What Do Foreign Players in South Korea’s KBO Make?

Here’s an article from South Korean media source Joonjang which lists the five biggest one-year salaries foreign players have earned in South Korea’s KBO.  While there is always some controversy regarding what KBO teams are actually paying their “mercenaries,” i.e., foreign stars, Joonjang’s numbers look accurate based on what I’ve heard reported before.

Esmil Rodgers reportedly received the largest one-year deal at $1.9 million last year.  However, his team, the Hanwha Eagles cut him half way through the 2016 after injuries limited him to a 4.30 ERA in six starts, meaning most likely that Rodgers received no more than half of the $1.9 million.

Foreign players are reportedly limited to one-year deals in the KBO, which makes them a relative bargain compared to KBO domestic free agents, the best of whom are now receiving deals of about $8 million over four years.  However, it was widely reported that Eric Thames signed a two-year deal for $3 million total before the 2015 season.  Given the season he had in 2015 when he was KBO’s best hitter, the fact that he only made $1.5 million in 2016, and didn’t jump to Japan’s NPB or back to MLB for more money tends to confirm that he did indeed have a two-year deal with the NC Dinos.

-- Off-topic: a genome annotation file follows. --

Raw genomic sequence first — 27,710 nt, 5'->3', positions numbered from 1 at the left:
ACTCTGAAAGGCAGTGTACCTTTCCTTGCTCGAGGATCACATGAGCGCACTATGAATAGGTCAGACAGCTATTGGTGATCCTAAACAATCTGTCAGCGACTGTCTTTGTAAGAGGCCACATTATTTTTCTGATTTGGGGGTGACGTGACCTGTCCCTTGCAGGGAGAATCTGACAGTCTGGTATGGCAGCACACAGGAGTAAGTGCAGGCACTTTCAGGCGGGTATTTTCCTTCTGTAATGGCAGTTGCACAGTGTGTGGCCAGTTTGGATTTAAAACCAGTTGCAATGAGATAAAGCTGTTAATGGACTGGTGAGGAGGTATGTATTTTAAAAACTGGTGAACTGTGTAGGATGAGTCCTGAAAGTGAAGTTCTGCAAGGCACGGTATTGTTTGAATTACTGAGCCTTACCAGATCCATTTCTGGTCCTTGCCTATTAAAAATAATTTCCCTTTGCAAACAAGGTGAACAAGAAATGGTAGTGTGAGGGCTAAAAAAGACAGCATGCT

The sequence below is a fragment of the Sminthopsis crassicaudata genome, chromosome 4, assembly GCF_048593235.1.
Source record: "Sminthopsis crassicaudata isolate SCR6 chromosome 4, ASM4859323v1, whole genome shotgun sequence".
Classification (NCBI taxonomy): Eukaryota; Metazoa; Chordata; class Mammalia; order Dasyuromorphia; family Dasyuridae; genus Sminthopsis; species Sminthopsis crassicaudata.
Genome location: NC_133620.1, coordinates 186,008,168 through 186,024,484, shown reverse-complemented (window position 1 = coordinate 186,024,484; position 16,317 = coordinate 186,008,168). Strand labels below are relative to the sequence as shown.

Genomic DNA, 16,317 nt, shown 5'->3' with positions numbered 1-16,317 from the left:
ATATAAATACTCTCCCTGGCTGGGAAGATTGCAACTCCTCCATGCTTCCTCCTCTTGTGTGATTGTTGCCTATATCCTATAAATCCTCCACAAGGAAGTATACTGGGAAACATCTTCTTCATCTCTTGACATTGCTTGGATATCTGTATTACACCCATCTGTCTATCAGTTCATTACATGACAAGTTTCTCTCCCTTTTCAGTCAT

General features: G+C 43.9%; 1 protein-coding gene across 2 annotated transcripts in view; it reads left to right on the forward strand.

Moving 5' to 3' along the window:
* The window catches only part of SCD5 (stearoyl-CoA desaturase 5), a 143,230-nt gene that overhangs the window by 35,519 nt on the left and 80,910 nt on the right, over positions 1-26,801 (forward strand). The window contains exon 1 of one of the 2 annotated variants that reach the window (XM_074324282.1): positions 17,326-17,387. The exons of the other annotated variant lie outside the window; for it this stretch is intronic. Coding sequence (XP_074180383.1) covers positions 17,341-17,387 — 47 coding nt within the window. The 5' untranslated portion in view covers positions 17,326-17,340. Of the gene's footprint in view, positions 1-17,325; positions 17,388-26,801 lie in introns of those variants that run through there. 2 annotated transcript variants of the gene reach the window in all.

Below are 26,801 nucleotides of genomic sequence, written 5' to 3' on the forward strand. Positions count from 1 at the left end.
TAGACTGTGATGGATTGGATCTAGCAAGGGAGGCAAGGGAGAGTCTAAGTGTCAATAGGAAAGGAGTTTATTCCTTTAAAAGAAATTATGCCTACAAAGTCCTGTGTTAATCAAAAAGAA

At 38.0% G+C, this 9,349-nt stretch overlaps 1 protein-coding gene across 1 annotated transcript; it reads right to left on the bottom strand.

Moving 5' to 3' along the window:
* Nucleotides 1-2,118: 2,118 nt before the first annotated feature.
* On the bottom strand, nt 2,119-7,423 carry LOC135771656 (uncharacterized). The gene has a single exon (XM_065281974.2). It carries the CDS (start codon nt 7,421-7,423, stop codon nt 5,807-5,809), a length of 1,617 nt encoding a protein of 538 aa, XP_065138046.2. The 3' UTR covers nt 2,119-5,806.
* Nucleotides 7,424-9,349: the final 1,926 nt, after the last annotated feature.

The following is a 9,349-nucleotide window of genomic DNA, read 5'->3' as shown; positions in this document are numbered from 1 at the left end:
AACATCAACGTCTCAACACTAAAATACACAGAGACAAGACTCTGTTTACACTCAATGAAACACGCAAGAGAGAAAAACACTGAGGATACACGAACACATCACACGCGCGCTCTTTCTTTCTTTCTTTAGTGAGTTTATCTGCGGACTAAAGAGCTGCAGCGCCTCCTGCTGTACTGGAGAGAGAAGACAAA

Hector Noesi and Dustin Nippert, who were two of the KBO’s three best starters in 2016, are expected to make $2 million each in 2017.  Nippert in particular deserves the raise.  He was the KBO’s MVP in 2016, led the Doosan Bears to their second consecutive Korean Series victory, and he’s now put in six full KBO seasons, a tremendously long time for a foreigner in a culture and league that highly value long years of service.

Add to these facts that the Doosan Bears are probably the KBO’s wealthiest team, and you would think that they’d have no problem giving Nippert a record-setting deal.  You would then be guessing wrong.  Doosan Bears’ officials have been carping and back-biting Nippert in the South Korean media over his agent’s salary demands, which is more than a little unfair given the loyalty and performance Nippert has shown the team over the last six years.

It would be a shame if Nippert’s relationship with the Bears went south due to the team’s stinginess and lack of class.  However, in the KBO, unlike in NPB, the teams own their foreign players’ rights for nine seasons, which does not allow Nippert to seek a deal with another KBO team.

Nippert could jump to the NPB, but going into his age 36 season, he’s old to be making the jump to a better league.  Also, Nippert married a South Korean woman in 2015 after divorcing his first wife several years ago, and he has publicly stated that he wants to end his professional baseball career with the Doosan Bears.

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9 Comments on “What Do Foreign Players in South Korea’s KBO Make?”

  1. Burly Says:

    Hyoung-woo Choi just signed the KBO’s first 10 billion won ($8.5 million) four-year free agent deal with the Kia Tigers. All the more reason to think that Hector Noesi and Dustin Nippert will receive at least $2 million for 2017.